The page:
There was a time in the early 1960s when Connecticut transportation planners decided they had to destroy cities in order to save them. Nowhere in Connecticut is this approach to urban design more visible than in our capital city.
Downtown Hartford remains, in many ways, a strikingly beautiful place. Bushnell Park is one of the most charming urban parks in the country, carefully framed by the Capitol, the theater, and the downtown skyline. Main Street is lined with many wonderful Art Deco and Beaux-Arts buildings, as well as the Old State House. The Connecticut River lies in the background; Asylum Hill, with its large historical mansions, looks over from the west. However, these parks, landmarks, and monuments are not just largely cut off from the city but even from each other. The massive bridges, walls, culverts, and structures of Interstate 84 are in the way.
The best way to understand the impact that I-84 had on the city of Hartford is on foot, walking around downtown. The streets become duller, emptier as you get closer to the highway. The air becomes heavy with noise and that dull, penetrating smell of rubber and gasoline that defines much of our urban areas. Right by the trench or the viaduct, road traffic is dominated by cars rushing in or out of the interstate. Then you have the main road, a wide ribbon of asphalt and roaring metal where no one on foot shall dwell. Going under or over it on foot is mighty unpleasant, standing around it even more so. Unsurprisingly, there are no stores, restaurants, or places to stay. The highway creates wide, vacant corridors just for cars, not for people.
In Hartford, the builders of I-84 plowed across neighborhoods, not just splitting them in two but leaving a deep, open scar across them. Downtown is physically close to the North End, but walking up Main Street feels akin to crossing a desert. Walking up to Asylum Hill is even worse, with many of the streets completely cut off and acres of parking lots lining the streets. You can see the same kind of barriers and divided neighborhoods in many cities and towns across the state, with New Britain, Bridgeport, and Waterbury being the most egregious examples.
The good news is that decades after demolishing whole neighborhoods to plow speeding cars across them, many of these urban highways are reaching the end of their functional lifespan. The viaduct that carries I-84 across Hartford needs replacement, and luckily, we have the chance to look for a better alternative.
The starting point should be no highways across dense urban areas. Or at least, as little highway traffic crossing downtowns as possible, with a focus on reconnecting neighborhoods and downtown.
In the past few years, we have seen a constant stream of proposals, studies, crayons, and ideas about how to address these issues in Hartford; the most recent, the Hartford Mobility Study, provides some good insights. Some of them have been incredibly ambitious, others much less so. The important part of these debates, however, is that this is a project with a very high return on investment, and, if done well, could really make a difference in our cities, both now and in the long run.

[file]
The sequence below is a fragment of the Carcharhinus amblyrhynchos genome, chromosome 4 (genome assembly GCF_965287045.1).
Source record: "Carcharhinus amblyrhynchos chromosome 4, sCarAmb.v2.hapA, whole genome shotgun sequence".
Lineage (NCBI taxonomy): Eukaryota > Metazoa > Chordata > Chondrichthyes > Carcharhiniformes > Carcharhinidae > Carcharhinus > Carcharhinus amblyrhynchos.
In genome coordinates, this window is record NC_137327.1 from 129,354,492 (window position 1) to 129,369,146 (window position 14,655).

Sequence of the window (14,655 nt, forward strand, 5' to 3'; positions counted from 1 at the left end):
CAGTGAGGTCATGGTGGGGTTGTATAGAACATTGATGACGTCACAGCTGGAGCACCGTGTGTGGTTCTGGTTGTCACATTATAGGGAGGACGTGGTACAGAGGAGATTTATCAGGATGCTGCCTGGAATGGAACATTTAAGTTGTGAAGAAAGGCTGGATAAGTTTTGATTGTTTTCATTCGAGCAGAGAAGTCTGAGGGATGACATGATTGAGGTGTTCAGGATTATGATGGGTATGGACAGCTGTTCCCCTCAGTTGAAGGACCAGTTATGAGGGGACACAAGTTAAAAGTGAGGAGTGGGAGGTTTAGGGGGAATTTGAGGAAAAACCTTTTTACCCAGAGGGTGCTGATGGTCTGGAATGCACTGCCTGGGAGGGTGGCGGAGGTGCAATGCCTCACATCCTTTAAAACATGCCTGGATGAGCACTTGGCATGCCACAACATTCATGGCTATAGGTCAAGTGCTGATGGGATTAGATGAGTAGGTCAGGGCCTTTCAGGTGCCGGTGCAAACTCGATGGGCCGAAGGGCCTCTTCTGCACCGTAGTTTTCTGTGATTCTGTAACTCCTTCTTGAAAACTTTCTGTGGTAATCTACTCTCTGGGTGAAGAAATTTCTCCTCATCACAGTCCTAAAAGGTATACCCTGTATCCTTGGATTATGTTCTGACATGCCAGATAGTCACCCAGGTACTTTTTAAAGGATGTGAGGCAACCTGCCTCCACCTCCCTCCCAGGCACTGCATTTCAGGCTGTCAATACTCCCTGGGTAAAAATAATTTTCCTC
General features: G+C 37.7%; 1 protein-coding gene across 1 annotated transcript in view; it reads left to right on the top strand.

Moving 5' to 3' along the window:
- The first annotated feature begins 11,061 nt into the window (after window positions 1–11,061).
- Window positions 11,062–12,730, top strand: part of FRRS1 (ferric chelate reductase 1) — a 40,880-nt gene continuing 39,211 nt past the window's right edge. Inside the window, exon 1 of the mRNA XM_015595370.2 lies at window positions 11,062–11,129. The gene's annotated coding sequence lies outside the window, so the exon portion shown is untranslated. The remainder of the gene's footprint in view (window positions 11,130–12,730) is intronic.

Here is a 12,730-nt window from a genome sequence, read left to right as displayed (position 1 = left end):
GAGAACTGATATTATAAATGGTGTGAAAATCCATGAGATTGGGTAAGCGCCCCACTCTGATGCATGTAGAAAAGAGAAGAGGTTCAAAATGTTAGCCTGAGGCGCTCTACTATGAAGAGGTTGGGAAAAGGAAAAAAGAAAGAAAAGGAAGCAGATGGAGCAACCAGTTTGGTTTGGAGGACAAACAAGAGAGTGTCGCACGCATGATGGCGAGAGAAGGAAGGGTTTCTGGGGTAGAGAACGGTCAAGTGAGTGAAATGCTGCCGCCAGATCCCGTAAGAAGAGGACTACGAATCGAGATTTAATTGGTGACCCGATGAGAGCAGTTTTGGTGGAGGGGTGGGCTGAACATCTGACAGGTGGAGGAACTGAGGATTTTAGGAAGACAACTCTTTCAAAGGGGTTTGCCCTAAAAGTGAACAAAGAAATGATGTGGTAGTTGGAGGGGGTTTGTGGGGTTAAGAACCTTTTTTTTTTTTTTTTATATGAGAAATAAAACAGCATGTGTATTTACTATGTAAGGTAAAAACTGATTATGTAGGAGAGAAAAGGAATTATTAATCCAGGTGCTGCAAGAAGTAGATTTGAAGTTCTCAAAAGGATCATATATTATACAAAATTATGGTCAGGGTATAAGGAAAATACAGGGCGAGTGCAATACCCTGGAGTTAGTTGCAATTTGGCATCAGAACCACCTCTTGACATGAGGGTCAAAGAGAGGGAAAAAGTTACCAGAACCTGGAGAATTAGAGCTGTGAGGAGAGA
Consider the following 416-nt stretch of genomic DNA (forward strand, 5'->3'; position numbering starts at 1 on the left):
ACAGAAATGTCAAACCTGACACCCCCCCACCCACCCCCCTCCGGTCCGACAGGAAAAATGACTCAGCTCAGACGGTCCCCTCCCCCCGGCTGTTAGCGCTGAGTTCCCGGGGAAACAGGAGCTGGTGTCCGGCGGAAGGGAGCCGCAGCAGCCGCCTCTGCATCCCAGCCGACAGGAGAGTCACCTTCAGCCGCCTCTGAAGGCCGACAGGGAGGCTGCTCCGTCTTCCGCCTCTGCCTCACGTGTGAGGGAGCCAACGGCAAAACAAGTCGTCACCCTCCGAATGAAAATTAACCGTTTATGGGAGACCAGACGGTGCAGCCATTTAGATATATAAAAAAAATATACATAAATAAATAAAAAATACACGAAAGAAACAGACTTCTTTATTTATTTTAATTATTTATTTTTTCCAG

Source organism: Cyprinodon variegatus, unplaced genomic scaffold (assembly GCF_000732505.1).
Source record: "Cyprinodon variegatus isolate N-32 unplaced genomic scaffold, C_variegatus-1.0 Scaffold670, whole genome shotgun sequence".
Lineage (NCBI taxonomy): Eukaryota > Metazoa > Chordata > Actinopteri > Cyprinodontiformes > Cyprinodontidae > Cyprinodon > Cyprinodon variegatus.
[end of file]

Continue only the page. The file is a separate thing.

Let’s start with the returns: I-84 (or route 9 in New Britain, 8 in Bridgeport, 91 in New Haven…) sits on land close to jobs, amenities, and public transportation hubs. Connecticut has an acute housing shortage, and these corridors can support the dense, walkable housing we need to close the gap, while reknitting neighborhoods at the same time.
Having people live close to where they work is also a great way to reduce transportation emissions and costs – and if they need to go somewhere else, density pairs nicely with mass transit. Most of our urban highways are near rail lines; we won’t even need to build much new infrastructure. Reducing car dependency also has a net positive effect on low-income workers, who spend a much higher percentage of their income on transportation than other groups (cars are expensive!), an added benefit of highway removal.
All these years of car-centric infrastructure have taught us that urban planning mistakes are costly – but the benefits of getting it right are equally substantial. The health, social, and economic impacts of urban highways have been enormous, spread over decades and generations. The costs of hollowing out our cities have been a net loss to our state. Fixing these planning mistakes and revitalizing our urban areas will benefit not just current residents, but also future generations.
A political scientist by trade, Roger Senserrich has worked on issues relating to education, housing, healthcare, land use, housing, and social justice. He also wants Connecticut trains and the public transportation system in general to run on time. A resident of East Haven, he currently works as Communications Director at the CT Working Families Party.